Source: Michigan State Police

Mar. 17 2021, Published 1:12 p.m. ET

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For police, sometimes cases get put in a drawer. Or in a box. They are forgotten about as new crimes need investigation. Decades pass and they remain unsolved, tucked in the back of storage. Police in small-town Michigan found one such case recently — but they want to solve it. 

“They basically found this case file in the basement,” Sgt. Larry Rothman with the Michigan State Police told FrontPageDetectives. 

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This week, the agency announced it was reopening the cold-case homicide of Mary Alice Ellicott. 

On Oct. 14, 1981, the 29-year-old was reported missing to the Saline Police Department. Saline is near Ann Arbor in Michigan. Witnesses said they last Ellicott leaving the Polar Bear Bar where she worked in Washtenaw County on Oct. 11, 1981, between 6 and 7 p.m.

Several people saw her inside the Polar Bear, but then she disappeared. Her whereabouts were unknown until her body was found 10-days later in a grass field about 1.5 miles from the bar. 

Source: Michigan State Police

Mary Alice Ellicott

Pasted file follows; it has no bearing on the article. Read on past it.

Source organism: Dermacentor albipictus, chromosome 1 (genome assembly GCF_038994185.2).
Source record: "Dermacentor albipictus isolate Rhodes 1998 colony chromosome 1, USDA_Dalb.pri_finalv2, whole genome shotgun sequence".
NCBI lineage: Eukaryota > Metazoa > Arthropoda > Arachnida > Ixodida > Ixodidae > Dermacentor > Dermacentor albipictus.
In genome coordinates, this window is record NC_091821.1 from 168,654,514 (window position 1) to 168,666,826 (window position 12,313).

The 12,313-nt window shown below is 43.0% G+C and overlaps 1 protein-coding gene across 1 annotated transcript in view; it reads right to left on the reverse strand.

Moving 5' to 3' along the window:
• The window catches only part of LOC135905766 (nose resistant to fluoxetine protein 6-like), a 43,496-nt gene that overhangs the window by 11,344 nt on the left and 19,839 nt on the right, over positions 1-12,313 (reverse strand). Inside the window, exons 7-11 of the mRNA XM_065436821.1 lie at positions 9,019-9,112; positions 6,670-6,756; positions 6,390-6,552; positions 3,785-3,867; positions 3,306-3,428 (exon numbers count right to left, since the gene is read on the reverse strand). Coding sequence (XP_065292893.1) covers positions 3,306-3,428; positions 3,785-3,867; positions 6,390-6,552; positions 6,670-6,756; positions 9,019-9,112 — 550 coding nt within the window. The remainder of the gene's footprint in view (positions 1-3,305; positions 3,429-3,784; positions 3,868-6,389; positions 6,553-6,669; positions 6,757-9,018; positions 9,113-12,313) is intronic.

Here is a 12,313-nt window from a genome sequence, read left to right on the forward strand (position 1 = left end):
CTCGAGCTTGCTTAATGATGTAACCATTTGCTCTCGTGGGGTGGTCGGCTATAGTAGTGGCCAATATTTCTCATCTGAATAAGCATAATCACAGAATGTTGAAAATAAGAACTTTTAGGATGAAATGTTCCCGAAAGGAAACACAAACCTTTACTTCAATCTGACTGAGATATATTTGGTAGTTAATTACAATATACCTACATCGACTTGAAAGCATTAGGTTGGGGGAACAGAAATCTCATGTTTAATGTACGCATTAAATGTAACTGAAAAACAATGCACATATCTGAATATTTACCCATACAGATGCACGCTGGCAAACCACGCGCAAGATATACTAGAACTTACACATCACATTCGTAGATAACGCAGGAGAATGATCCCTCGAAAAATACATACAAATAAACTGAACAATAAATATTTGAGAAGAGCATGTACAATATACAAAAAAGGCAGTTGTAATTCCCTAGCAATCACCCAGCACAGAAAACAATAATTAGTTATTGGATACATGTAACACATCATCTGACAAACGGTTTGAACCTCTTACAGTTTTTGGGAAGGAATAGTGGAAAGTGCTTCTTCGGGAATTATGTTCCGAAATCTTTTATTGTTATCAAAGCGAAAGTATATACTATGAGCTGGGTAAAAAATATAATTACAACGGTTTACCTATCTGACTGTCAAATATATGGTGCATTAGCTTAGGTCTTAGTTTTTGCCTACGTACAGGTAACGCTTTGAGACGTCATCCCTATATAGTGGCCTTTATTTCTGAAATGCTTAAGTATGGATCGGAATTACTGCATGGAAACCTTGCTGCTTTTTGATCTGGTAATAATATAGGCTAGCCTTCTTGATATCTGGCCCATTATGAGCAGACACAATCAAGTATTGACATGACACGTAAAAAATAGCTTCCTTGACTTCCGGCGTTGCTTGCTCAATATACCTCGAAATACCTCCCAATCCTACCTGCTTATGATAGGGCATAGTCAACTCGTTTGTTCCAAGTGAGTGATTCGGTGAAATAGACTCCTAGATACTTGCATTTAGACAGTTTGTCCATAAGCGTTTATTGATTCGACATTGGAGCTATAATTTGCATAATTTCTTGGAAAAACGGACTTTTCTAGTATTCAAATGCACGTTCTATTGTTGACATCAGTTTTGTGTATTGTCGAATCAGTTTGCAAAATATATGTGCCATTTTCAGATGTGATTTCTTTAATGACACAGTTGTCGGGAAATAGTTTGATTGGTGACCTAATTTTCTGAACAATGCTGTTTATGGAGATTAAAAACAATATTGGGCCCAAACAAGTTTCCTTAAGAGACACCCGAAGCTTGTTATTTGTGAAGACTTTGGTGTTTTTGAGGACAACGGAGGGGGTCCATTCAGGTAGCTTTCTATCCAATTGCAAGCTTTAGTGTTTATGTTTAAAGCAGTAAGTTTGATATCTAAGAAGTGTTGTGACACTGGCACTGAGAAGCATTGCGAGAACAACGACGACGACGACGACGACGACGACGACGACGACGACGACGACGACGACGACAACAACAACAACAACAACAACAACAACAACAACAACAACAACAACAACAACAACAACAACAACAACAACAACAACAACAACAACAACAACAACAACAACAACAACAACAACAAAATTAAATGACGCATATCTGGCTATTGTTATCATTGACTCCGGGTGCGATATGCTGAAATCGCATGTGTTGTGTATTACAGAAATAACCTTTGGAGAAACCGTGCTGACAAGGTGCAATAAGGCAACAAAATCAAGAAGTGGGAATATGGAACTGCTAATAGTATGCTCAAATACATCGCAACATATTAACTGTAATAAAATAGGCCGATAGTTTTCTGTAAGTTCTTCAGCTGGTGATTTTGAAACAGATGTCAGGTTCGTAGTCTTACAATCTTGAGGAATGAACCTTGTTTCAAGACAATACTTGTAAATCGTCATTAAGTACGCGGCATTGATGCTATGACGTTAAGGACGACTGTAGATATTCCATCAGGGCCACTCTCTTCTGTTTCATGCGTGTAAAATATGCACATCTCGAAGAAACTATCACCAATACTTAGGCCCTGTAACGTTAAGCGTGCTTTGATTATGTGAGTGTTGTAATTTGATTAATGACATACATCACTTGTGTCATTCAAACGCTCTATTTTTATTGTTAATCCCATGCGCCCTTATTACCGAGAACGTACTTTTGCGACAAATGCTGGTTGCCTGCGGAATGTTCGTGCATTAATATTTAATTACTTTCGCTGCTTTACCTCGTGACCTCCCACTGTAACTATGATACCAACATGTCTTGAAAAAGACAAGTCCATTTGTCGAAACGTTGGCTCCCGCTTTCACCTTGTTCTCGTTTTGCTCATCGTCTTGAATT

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Ellicott was known as friendly and outgoing in the Saline community. 

But, her killer, or killers, have remained free since her death and the case unsolved. 

Rothman said there were a few reasons to open the case. One is because the Michigan State Police has looked at its backlog of cold cases. The agency tried to identify the ones that could be solved to reduce the number of cold cases. 

Officers from Saline police conducted the initial homicide investigation, but Michigan State police have helped, which is why they are handling the cold case investigation. 

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While the case is 40 years old, Rothman said there is still evidence that could be tested by the crime lab and people to interview in the case. 

He knows that statistics aren’t in the agency’s favor to find her killer, but there is hope. 

“I’m optimistic,” he said. 

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While some cold cases garner national headlines because they are solved by advancements in DNA technology, Rothman noted only about 30 percent of cold cases are closed due to forensic evidence. The other cases are solved by old-fashion police work, such as interviewing witnesses and suspects. 

Police can move on from one case to a new one, but the family of the victims often can’t. The crimes have a lasting impact. Rothman said there are situations where the families never move on and it impacts relationships. 

“It really tears families apart,” the sergeant said. 

Anyone with information that might help police solve the mystery of Ellicott’s homicide is asked to contact Rothman at (313) 407-9379.


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